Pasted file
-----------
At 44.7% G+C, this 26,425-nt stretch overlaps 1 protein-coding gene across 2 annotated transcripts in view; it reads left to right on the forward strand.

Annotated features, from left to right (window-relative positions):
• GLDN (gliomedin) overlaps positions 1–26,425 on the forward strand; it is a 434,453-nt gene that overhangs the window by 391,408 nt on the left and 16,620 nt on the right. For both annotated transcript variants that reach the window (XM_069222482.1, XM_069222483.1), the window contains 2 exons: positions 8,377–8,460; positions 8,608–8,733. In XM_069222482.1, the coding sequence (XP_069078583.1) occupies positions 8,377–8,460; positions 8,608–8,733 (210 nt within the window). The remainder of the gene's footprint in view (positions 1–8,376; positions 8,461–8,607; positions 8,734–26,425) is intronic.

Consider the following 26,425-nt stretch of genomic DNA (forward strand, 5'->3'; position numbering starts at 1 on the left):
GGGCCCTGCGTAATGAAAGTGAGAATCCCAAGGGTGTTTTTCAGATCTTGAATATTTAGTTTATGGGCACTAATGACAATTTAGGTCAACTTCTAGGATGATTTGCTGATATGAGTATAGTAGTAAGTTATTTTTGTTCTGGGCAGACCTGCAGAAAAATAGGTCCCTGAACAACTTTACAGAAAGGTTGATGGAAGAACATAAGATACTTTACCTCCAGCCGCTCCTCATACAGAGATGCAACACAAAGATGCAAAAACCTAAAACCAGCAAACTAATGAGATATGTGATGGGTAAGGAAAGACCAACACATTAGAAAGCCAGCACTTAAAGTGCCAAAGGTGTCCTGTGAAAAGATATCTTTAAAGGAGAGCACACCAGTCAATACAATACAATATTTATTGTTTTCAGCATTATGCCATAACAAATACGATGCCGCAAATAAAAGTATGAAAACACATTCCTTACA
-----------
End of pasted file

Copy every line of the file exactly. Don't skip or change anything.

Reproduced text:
At 44.7% G+C, this 26,425-nt stretch overlaps 1 protein-coding gene across 2 annotated transcripts in view; it reads left to right on the forward strand.

Annotated features, from left to right (window-relative positions):
• GLDN (gliomedin) overlaps positions 1–26,425 on the forward strand; it is a 434,453-nt gene that overhangs the window by 391,408 nt on the left and 16,620 nt on the right. For both annotated transcript variants that reach the window (XM_069222482.1, XM_069222483.1), the window contains 2 exons: positions 8,377–8,460; positions 8,608–8,733. In XM_069222482.1, the coding sequence (XP_069078583.1) occupies positions 8,377–8,460; positions 8,608–8,733 (210 nt within the window). The remainder of the gene's footprint in view (positions 1–8,376; positions 8,461–8,607; positions 8,734–26,425) is intronic.

Consider the following 26,425-nt stretch of genomic DNA (forward strand, 5'->3'; position numbering starts at 1 on the left):
GGGCCCTGCGTAATGAAAGTGAGAATCCCAAGGGTGTTTTTCAGATCTTGAATATTTAGTTTATGGGCACTAATGACAATTTAGGTCAACTTCTAGGATGATTTGCTGATATGAGTATAGTAGTAAGTTATTTTTGTTCTGGGCAGACCTGCAGAAAAATAGGTCCCTGAACAACTTTACAGAAAGGTTGATGGAAGAACATAAGATACTTTACCTCCAGCCGCTCCTCATACAGAGATGCAACACAAAGATGCAAAAACCTAAAACCAGCAAACTAATGAGATATGTGATGGGTAAGGAAAGACCAACACATTAGAAAGCCAGCACTTAAAGTGCCAAAGGTGTCCTGTGAAAAGATATCTTTAAAGGAGAGCACACCAGTCAATACAATACAATATTTATTGTTTTCAGCATTATGCCATAACAAATACGATGCCGCAAATAAAAGTATGAAAACACATTCCTTACA